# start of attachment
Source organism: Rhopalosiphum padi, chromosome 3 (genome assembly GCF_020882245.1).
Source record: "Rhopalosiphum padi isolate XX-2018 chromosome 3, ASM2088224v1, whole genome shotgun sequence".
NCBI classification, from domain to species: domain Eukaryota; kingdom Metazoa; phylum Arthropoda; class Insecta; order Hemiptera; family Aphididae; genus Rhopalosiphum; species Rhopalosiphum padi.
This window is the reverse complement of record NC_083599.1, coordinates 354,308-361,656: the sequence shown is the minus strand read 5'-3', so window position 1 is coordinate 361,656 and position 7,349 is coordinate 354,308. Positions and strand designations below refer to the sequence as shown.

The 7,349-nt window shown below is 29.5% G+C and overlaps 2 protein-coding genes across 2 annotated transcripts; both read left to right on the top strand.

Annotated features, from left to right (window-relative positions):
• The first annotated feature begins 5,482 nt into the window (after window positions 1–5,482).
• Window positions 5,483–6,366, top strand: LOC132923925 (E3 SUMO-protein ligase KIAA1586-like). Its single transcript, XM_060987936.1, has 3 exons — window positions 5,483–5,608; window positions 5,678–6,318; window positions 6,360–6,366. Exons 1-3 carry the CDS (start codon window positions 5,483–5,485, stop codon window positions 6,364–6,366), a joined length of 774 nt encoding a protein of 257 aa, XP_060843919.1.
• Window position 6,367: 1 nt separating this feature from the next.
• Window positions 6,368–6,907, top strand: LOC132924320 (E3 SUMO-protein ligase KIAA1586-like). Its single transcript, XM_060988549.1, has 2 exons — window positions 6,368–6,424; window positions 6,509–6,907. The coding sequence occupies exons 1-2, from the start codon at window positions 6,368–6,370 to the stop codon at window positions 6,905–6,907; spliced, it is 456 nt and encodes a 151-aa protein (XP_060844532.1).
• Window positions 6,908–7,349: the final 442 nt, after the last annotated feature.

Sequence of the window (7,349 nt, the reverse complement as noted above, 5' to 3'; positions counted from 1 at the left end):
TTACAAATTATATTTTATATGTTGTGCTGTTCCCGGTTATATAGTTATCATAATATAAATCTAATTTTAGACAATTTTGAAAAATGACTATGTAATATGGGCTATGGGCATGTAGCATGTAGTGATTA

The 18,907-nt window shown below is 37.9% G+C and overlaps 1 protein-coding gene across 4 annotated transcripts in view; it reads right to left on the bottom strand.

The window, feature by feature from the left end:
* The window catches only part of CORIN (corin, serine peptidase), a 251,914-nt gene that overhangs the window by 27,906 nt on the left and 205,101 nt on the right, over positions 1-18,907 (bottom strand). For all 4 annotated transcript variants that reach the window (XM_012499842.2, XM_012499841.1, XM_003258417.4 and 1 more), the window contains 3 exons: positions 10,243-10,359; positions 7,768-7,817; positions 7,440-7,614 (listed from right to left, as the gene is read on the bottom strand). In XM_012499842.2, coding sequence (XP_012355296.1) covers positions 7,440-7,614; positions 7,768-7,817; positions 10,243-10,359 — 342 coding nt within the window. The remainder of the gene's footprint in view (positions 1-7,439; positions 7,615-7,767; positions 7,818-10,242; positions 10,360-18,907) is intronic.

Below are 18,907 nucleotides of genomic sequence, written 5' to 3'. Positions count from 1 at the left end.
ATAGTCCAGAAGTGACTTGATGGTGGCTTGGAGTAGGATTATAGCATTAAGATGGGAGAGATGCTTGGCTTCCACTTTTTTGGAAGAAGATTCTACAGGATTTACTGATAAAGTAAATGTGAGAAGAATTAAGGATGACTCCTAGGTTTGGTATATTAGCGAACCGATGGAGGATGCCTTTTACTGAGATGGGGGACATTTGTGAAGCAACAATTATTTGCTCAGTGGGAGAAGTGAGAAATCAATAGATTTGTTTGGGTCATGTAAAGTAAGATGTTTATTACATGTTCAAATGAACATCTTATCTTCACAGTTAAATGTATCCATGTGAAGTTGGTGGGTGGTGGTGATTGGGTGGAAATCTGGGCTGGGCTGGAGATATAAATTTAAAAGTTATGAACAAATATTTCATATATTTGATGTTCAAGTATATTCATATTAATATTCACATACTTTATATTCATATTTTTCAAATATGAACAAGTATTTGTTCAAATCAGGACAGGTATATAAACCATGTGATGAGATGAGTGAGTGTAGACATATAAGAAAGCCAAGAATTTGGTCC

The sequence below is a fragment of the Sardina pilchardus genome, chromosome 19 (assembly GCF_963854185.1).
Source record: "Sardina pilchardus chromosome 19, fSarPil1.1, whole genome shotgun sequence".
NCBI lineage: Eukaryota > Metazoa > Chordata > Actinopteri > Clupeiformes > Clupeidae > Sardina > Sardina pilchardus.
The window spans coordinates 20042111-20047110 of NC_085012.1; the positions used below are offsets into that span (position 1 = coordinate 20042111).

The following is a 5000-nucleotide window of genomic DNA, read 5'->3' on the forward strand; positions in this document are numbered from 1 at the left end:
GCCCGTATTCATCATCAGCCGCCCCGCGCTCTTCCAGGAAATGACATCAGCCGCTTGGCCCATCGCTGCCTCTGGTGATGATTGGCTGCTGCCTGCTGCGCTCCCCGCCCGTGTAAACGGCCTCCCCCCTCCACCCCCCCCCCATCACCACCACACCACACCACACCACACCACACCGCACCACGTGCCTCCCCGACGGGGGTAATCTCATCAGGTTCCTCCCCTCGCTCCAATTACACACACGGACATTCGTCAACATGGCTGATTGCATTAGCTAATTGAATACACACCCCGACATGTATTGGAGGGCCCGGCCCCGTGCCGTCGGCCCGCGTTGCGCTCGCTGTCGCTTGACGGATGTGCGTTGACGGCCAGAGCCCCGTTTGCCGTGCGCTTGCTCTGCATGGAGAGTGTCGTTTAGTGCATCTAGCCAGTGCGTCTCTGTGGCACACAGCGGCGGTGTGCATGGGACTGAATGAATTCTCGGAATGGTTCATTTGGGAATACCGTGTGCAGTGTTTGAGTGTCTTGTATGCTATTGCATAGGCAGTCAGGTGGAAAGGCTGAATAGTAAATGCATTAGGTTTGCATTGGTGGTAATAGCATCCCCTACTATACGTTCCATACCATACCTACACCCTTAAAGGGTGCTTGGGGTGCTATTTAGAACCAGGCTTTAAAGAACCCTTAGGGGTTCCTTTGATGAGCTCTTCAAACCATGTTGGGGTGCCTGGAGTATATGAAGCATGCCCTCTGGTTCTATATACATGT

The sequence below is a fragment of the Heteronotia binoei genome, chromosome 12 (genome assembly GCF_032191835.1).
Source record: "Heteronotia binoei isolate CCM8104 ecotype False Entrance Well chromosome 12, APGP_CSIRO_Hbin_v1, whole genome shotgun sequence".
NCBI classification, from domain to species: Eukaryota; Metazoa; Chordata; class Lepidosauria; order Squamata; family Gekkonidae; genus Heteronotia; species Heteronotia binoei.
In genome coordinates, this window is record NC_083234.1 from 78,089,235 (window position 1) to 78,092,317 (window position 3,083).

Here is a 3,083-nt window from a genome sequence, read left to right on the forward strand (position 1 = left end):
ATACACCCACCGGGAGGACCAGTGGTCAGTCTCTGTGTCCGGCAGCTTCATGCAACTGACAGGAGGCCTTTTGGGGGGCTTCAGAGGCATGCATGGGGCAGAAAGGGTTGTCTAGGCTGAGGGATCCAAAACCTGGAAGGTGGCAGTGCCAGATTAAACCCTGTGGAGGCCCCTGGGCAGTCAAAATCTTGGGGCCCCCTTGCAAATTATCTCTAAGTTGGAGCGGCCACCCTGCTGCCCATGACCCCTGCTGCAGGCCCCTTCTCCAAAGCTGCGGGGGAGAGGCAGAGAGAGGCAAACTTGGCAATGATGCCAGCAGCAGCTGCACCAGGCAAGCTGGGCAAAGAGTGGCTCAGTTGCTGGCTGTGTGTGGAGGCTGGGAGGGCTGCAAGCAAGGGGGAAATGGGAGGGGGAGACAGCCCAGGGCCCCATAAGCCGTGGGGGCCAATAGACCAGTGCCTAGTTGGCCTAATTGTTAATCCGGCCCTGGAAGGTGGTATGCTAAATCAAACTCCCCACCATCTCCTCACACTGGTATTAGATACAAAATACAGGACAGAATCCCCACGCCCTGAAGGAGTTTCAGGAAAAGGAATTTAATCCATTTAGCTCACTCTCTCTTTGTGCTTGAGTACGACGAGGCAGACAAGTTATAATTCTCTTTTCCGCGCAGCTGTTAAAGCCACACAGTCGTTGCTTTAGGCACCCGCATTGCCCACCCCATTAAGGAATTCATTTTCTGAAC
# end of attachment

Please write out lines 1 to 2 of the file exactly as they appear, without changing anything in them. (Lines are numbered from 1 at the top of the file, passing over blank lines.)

Source organism: Rhopalosiphum padi, chromosome 3 (genome assembly GCF_020882245.1).
Source record: "Rhopalosiphum padi isolate XX-2018 chromosome 3, ASM2088224v1, whole genome shotgun sequence".